Of note, allogeneic HSCT, particularly when performed in first complete remission, resulted in an equally high relapse rate as that of patients receiving consolidation chemotherapy and did not improve outcome in our cohort based on an Andersen-Gill model taking into account the time dependency of allogeneic HSCT. This is in line with our recent findings in a cohort of AML patients characterized by trisomy 19.30 Nonetheless, this is in contrast to previous reports31-33 focusing on other trisomies such as +8, +11, +13 and +21 and may indicate that the outcomes of patients with trisomies need to be evaluated individually. However, we would like to emphasize that retrospectively collected data have serious limitations since the factors for allocating patients to allogeneic HSCT, such as co-morbidities, individual assessment of the treating physician, choice of conditioning, and availability of a donor, remain unknown; this limitation also needs to be taken into account when assesing the value of allogeneic HSCT in our series. Additionally, data from multicenter cohort studies potentially introduce biases related to enrollment criteria for those studies, which may have excluded certain populations.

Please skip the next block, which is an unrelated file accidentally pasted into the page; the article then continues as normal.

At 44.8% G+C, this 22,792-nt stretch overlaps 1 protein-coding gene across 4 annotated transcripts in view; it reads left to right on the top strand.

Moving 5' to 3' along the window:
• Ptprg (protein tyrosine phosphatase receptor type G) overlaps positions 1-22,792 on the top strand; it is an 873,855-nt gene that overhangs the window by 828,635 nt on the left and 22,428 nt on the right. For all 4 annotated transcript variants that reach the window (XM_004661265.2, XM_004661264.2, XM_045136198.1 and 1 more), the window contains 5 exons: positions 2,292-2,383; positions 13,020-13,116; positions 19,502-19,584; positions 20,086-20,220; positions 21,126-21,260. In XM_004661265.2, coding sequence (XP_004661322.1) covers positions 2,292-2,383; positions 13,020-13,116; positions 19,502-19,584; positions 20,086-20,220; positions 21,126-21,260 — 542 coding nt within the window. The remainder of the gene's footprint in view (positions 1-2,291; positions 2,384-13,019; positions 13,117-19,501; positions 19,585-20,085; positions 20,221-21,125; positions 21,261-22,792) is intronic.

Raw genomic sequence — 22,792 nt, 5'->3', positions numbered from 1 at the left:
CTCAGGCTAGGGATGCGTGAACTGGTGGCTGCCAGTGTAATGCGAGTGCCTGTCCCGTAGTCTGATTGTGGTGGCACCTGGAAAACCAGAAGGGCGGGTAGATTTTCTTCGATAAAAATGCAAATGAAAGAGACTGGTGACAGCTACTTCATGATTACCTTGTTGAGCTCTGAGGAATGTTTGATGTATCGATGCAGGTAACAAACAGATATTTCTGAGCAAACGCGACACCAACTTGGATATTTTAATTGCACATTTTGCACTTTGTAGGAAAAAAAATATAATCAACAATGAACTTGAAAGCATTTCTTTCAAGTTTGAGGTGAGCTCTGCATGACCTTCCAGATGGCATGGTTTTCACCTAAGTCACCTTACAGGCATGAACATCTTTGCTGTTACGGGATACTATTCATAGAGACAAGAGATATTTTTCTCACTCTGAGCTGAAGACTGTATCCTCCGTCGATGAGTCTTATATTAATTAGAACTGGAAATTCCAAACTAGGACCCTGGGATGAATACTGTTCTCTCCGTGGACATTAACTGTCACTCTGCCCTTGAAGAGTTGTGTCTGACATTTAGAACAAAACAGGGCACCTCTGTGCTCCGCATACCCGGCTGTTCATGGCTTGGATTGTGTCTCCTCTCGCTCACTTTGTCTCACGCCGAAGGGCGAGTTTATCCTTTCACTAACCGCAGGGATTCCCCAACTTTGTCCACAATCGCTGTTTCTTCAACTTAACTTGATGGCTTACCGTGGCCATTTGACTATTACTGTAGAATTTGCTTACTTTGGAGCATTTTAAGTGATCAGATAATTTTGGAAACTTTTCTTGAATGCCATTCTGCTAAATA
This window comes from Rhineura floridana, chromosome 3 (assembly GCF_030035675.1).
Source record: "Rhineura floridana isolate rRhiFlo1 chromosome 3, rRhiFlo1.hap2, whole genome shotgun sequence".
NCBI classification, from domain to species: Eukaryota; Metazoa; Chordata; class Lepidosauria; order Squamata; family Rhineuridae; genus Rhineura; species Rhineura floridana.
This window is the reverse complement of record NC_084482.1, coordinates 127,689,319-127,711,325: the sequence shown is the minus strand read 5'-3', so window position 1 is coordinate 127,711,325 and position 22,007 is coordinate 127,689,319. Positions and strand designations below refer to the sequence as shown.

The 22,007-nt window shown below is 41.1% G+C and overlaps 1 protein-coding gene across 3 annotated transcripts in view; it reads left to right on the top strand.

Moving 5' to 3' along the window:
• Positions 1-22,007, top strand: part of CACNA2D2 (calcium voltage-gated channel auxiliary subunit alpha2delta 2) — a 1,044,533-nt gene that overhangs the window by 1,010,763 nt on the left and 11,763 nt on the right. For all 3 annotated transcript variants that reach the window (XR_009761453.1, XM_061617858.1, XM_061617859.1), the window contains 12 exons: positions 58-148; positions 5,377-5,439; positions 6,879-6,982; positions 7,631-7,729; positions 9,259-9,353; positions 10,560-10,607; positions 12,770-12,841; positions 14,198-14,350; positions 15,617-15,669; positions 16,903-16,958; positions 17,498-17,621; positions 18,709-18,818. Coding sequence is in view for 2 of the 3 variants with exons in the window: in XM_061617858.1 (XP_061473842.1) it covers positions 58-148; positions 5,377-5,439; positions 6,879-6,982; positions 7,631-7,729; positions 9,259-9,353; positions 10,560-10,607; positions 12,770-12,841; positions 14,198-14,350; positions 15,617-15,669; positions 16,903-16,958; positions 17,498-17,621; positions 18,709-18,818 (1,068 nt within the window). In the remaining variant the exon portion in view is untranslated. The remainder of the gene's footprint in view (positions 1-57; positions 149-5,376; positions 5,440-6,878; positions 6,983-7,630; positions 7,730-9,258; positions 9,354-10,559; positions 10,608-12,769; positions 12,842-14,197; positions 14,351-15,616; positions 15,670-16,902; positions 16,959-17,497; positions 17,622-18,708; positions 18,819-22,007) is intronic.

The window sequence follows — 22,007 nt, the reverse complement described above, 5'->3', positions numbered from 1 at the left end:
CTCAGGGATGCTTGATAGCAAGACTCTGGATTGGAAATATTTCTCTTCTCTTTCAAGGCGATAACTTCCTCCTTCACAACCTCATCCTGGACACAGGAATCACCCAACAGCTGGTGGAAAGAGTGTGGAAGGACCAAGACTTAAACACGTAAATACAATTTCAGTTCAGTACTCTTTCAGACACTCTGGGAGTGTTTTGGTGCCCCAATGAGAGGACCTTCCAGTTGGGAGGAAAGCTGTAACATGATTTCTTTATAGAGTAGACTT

In conclusion, patients with trisomy 4 are very heterogeneous, in particular with respect to cytogenetic and molecular abnormalities. In our cohort, patients with trisomy 4 as their sole abnormality as well as those with trisomy 4 in combination with ELN favorable-risk genetics had a high complete remission rate and favorable clinical outcome. Considering the whole cohort, allogeneic HSCT appeared not to improve overall survival. The shortcomings of retrospective cohort studies do, however, need to be taken into account.-
These analyses included only patients who attained complete remission. Allo-HCT: allogeneic hematopoietic stem cell transplantation; CIR: cumulative incidence of relapse; CID: cumulative incidence of death.
- Received March 28, 2022
- Accepted May 30, 2022
No conflicts of interest to disclose.
SK and RFS were responsible for the concept of this paper, contributed to the literature search data collection, analyzed and interpreted data, and wrote the manuscript. DM-C, MH, FS, CG, HCR, EA, KS-E, JMBB, BS, TB, SWK, RR, CS, JC, MK, LT-M, MH, EA-C, EJ, JLA, MC, LF, JC-N, SK, JM-L, HE, DN, AN, RS-B, SS, SAK, CS, MS, MS-H, SZ, ADH, UP, CDB, CM-T, MB, HS, ML, PM, and CR contributed patients and critically revised the manuscript. CTh performed research and critically revised the manuscript. All authors reviewed and approved the final manuscript.
Questions regarding data sharing should be addressed to the corresponding author.